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Glorious Days slays the Dragon; Gold-Fun on the rise in Hong Kong

Glorious Days turned the tables on Ambitious Dragon (behind with blue sleeves) (Hong Kong Jockey Club)
Glorious Days fulfilled his immense potential and ensured that Douglas Whyte had an afternoon to remember with a storming victory in Sunday's Group 1 Stewards' Cup over a metric mile at Sha Tin.

Hong Kong's 12-time champion jockey headed home from the racecourse with a Group 1 double in the bag, after John Size's star miler augmented Whyte's victory of some 35 minutes earlier atop Gold-Fun in the Group 1 Hong Kong Classic Mile.

The Size-trained Glorious Days had always promised to deliver at the top level, and the five-year-old was in devastating form as he powered home by three quarters of a length from Dan Excel to notch a first top-flight triumph. The strong-closing California Memory, dropping down in trip from his repeat win in the Group 1 Hong Kong Cup, was the same distance back in third with defending champion Ambitious Dragon a disappointing fourth.

"He always promised to deliver a performance like that and today the race was very fast run and he was able to take advantage of that tempo," said Size, who was winning the contest for the fifth time following Electronic Unicorn (2002-03), Super Kid (2004) and Armada (2007).

"It was run so the overall time would be quick and it was, so it's a very good performance for him. He's improved through the winter and probably he's reached his best today."

Glorious Days leveled the score at two apiece with Ambitious Dragon for the season as he avenged defeat in last month's Group 1 Hong Kong Mile. He stopped the clock at 1:33 3/5 after settling fifth in the run behind the pacesetting Leading City.

"I could have been anywhere from the break," Whyte recapped, "but they took me along too quickly for my liking, so I've popped back and it was as if I've separated two races. I've had four in front of me and the rest behind and I was very comfortable where I was.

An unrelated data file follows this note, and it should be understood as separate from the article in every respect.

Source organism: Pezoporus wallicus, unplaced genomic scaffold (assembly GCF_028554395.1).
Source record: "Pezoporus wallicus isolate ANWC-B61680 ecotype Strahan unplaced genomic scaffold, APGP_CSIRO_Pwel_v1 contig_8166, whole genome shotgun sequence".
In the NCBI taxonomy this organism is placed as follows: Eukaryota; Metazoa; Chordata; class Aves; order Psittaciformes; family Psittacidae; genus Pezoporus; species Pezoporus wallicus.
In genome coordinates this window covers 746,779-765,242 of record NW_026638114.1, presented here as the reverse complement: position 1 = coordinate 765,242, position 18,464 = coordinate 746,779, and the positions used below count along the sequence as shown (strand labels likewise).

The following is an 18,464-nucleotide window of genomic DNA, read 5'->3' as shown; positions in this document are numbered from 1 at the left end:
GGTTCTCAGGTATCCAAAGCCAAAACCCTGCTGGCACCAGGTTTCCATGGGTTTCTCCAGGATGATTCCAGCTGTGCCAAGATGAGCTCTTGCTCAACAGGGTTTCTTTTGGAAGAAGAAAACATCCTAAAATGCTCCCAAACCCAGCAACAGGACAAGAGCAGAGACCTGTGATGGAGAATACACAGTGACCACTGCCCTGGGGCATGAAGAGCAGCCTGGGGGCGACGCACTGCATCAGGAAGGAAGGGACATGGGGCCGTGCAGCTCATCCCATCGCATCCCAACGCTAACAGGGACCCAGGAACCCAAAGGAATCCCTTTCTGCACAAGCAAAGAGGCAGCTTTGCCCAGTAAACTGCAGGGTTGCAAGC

"He was stronger today than he felt last time and he ran on with a bit of purpose. Last time I thought I rode a perfect race and Ambitious Dragon was just too good on the day. Today I waited a fraction longer but I think had I gone earlier he would have still quickened up; and he was very strong at the line, which he hasn't been in the past. The penny's dropping and he's transforming into a racehorse!

"He just hasn't had the mental game -- he's a year behind them, he's like a young kid that hasn't matured or grown up. I've always said to John, there's so much untapped potential there and let's just hope he can continue to maintain his form -- he'll be a force to reckon with in those mile races."

Although the Stewards' Cup is the first jewel of the Hong Kong Triple Crown for older horses, Glorious Days is not expected to advance to the longer races, preferring to stick to shorter trips. He could head next to the Group 1 Queen's Silver Jubilee Cup at about seven furlongs at Sha Tin March 17 with an overseas option later in the season.

"There's a 1,400-meter race and other mile races, so it's mapped out for us in Hong Kong," Size said. "I think the Yasuda Kinen's (a Grade 1 in Japan in June) an ideal race for him. He went last year. He's had the experience, he traveled beautifully, so I think he'll go back a different horse this year and he'll probably perform a lot better."